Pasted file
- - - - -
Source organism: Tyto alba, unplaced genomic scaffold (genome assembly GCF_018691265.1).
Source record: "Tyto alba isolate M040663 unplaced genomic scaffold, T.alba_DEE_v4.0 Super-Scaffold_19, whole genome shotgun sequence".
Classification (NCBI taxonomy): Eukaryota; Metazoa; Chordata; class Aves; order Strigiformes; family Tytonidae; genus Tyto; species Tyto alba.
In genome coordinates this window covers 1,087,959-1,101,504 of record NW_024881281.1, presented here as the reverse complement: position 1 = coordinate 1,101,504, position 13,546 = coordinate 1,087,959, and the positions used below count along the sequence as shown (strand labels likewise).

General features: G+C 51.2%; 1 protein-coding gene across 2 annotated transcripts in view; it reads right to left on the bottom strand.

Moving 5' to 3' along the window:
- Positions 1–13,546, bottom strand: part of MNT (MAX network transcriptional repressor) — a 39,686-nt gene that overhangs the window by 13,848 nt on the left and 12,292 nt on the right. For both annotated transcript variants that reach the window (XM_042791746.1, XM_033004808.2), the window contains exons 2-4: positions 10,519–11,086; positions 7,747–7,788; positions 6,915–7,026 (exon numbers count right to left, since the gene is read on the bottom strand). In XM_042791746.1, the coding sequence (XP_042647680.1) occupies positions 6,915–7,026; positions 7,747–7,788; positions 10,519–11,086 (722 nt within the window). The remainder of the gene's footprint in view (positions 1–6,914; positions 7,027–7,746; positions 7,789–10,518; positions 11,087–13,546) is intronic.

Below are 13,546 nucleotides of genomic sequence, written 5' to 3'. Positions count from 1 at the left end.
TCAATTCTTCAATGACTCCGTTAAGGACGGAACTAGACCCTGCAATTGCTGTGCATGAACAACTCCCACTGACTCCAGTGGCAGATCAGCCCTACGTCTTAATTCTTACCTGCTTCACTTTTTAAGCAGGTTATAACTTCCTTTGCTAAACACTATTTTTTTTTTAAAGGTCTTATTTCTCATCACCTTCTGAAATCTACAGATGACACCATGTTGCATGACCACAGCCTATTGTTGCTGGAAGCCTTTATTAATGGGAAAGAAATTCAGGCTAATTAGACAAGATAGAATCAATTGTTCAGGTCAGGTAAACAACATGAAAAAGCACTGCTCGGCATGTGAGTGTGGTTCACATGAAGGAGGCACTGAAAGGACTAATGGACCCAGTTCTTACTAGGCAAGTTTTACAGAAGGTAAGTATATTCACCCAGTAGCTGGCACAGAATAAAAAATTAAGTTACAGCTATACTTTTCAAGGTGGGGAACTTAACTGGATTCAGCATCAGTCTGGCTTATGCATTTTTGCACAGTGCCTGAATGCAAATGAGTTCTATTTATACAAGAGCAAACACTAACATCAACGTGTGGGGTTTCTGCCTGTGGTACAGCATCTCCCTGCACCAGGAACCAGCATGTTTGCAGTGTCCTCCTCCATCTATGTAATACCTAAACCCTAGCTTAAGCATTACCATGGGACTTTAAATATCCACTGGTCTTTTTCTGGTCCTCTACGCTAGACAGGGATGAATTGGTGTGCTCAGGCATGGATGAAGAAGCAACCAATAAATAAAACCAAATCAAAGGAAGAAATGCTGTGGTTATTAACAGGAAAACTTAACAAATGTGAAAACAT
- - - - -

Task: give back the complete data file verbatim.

Source organism: Tyto alba, unplaced genomic scaffold (genome assembly GCF_018691265.1).
Source record: "Tyto alba isolate M040663 unplaced genomic scaffold, T.alba_DEE_v4.0 Super-Scaffold_19, whole genome shotgun sequence".
Classification (NCBI taxonomy): Eukaryota; Metazoa; Chordata; class Aves; order Strigiformes; family Tytonidae; genus Tyto; species Tyto alba.
In genome coordinates this window covers 1,087,959-1,101,504 of record NW_024881281.1, presented here as the reverse complement: position 1 = coordinate 1,101,504, position 13,546 = coordinate 1,087,959, and the positions used below count along the sequence as shown (strand labels likewise).

General features: G+C 51.2%; 1 protein-coding gene across 2 annotated transcripts in view; it reads right to left on the bottom strand.

Moving 5' to 3' along the window:
- Positions 1–13,546, bottom strand: part of MNT (MAX network transcriptional repressor) — a 39,686-nt gene that overhangs the window by 13,848 nt on the left and 12,292 nt on the right. For both annotated transcript variants that reach the window (XM_042791746.1, XM_033004808.2), the window contains exons 2-4: positions 10,519–11,086; positions 7,747–7,788; positions 6,915–7,026 (exon numbers count right to left, since the gene is read on the bottom strand). In XM_042791746.1, the coding sequence (XP_042647680.1) occupies positions 6,915–7,026; positions 7,747–7,788; positions 10,519–11,086 (722 nt within the window). The remainder of the gene's footprint in view (positions 1–6,914; positions 7,027–7,746; positions 7,789–10,518; positions 11,087–13,546) is intronic.

Below are 13,546 nucleotides of genomic sequence, written 5' to 3'. Positions count from 1 at the left end.
TCAATTCTTCAATGACTCCGTTAAGGACGGAACTAGACCCTGCAATTGCTGTGCATGAACAACTCCCACTGACTCCAGTGGCAGATCAGCCCTACGTCTTAATTCTTACCTGCTTCACTTTTTAAGCAGGTTATAACTTCCTTTGCTAAACACTATTTTTTTTTTAAAGGTCTTATTTCTCATCACCTTCTGAAATCTACAGATGACACCATGTTGCATGACCACAGCCTATTGTTGCTGGAAGCCTTTATTAATGGGAAAGAAATTCAGGCTAATTAGACAAGATAGAATCAATTGTTCAGGTCAGGTAAACAACATGAAAAAGCACTGCTCGGCATGTGAGTGTGGTTCACATGAAGGAGGCACTGAAAGGACTAATGGACCCAGTTCTTACTAGGCAAGTTTTACAGAAGGTAAGTATATTCACCCAGTAGCTGGCACAGAATAAAAAATTAAGTTACAGCTATACTTTTCAAGGTGGGGAACTTAACTGGATTCAGCATCAGTCTGGCTTATGCATTTTTGCACAGTGCCTGAATGCAAATGAGTTCTATTTATACAAGAGCAAACACTAACATCAACGTGTGGGGTTTCTGCCTGTGGTACAGCATCTCCCTGCACCAGGAACCAGCATGTTTGCAGTGTCCTCCTCCATCTATGTAATACCTAAACCCTAGCTTAAGCATTACCATGGGACTTTAAATATCCACTGGTCTTTTTCTGGTCCTCTACGCTAGACAGGGATGAATTGGTGTGCTCAGGCATGGATGAAGAAGCAACCAATAAATAAAACCAAATCAAAGGAAGAAATGCTGTGGTTATTAACAGGAAAACTTAACAAATGTGAAAACAT